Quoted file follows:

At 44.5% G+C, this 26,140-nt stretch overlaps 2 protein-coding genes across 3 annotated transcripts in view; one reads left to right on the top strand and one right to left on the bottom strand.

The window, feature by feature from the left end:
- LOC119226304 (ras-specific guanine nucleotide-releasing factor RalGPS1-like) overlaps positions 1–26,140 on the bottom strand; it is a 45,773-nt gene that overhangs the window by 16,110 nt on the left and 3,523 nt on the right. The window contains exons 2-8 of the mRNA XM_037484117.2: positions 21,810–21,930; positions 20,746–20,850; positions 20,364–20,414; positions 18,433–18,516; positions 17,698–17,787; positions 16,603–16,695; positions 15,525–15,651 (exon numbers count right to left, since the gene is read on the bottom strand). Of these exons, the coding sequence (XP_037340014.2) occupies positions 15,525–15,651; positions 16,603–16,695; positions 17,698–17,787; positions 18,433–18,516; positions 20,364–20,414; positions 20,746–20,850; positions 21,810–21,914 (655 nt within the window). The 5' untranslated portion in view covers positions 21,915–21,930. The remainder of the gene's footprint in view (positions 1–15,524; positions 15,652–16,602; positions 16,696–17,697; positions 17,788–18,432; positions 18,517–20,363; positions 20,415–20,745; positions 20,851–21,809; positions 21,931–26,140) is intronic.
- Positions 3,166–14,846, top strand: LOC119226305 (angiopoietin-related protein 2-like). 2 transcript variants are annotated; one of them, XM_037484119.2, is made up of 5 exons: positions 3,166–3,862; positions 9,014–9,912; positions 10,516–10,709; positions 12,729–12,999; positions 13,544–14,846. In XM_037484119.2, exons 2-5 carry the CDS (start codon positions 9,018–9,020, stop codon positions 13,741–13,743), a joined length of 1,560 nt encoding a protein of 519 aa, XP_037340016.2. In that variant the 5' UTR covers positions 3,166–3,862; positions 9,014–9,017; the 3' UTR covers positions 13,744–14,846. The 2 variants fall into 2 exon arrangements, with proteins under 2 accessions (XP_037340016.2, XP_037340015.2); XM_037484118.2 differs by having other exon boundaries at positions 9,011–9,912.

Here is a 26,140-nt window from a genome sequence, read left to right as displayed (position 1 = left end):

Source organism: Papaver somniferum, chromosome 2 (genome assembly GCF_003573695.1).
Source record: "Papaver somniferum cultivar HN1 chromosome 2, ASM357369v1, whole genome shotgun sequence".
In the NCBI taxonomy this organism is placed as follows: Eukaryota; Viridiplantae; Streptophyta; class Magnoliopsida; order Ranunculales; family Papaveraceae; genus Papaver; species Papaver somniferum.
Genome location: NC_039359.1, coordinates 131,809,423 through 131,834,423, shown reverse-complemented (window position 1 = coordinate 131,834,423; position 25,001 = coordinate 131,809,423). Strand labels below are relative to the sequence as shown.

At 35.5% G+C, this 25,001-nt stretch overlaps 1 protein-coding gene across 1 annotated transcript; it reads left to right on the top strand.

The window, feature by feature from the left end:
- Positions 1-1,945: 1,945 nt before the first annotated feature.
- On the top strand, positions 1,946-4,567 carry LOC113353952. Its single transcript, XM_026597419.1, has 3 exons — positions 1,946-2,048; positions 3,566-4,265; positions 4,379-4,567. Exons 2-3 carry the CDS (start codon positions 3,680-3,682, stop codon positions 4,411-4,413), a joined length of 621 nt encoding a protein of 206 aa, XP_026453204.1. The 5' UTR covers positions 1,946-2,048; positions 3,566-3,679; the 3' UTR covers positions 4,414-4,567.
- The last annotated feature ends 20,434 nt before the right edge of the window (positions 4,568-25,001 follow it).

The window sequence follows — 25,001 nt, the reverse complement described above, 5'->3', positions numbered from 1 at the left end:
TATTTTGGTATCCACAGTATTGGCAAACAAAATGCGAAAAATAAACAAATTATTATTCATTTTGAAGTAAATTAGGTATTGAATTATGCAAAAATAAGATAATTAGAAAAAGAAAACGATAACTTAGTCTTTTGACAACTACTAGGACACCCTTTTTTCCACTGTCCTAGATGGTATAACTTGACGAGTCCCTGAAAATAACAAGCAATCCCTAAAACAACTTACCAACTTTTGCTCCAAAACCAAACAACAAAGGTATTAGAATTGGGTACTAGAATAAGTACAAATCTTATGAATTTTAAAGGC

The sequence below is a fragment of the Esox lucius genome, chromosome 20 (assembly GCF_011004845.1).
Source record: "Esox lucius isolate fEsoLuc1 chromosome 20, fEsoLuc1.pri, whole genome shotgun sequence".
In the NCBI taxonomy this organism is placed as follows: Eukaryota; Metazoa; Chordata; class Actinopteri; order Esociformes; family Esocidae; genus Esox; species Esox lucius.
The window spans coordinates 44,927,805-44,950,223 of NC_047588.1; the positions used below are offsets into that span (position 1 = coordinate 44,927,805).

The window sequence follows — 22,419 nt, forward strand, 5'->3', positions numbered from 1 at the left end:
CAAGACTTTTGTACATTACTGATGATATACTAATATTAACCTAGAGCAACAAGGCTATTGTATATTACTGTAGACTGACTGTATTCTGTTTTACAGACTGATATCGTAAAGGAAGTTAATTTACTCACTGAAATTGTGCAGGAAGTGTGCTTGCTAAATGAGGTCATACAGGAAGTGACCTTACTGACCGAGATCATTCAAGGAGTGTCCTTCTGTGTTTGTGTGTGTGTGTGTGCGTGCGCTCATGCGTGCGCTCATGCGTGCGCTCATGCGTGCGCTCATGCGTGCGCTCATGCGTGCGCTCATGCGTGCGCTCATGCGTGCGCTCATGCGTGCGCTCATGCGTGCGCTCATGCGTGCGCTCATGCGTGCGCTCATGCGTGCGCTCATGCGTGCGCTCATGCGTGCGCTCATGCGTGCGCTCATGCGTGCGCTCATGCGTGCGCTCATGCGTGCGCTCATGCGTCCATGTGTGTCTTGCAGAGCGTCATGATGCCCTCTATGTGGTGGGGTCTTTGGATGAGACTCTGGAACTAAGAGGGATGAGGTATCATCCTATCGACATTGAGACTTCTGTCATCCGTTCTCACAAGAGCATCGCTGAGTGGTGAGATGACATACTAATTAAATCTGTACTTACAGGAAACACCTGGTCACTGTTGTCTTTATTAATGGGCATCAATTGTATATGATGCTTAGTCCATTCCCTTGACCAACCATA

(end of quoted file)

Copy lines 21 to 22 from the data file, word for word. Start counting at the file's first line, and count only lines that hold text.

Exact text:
The window sequence follows — 22,419 nt, forward strand, 5'->3', positions numbered from 1 at the left end:
CAAGACTTTTGTACATTACTGATGATATACTAATATTAACCTAGAGCAACAAGGCTATTGTATATTACTGTAGACTGACTGTATTCTGTTTTACAGACTGATATCGTAAAGGAAGTTAATTTACTCACTGAAATTGTGCAGGAAGTGTGCTTGCTAAATGAGGTCATACAGGAAGTGACCTTACTGACCGAGATCATTCAAGGAGTGTCCTTCTGTGTTTGTGTGTGTGTGTGTGCGTGCGCTCATGCGTGCGCTCATGCGTGCGCTCATGCGTGCGCTCATGCGTGCGCTCATGCGTGCGCTCATGCGTGCGCTCATGCGTGCGCTCATGCGTGCGCTCATGCGTGCGCTCATGCGTGCGCTCATGCGTGCGCTCATGCGTGCGCTCATGCGTGCGCTCATGCGTGCGCTCATGCGTGCGCTCATGCGTGCGCTCATGCGTGCGCTCATGCGTGCGCTCATGCGTCCATGTGTGTCTTGCAGAGCGTCATGATGCCCTCTATGTGGTGGGGTCTTTGGATGAGACTCTGGAACTAAGAGGGATGAGGTATCATCCTATCGACATTGAGACTTCTGTCATCCGTTCTCACAAGAGCATCGCTGAGTGGTGAGATGACATACTAATTAAATCTGTACTTACAGGAAACACCTGGTCACTGTTGTCTTTATTAATGGGCATCAATTGTATATGATGCTTAGTCCATTCCCTTGACCAACCATA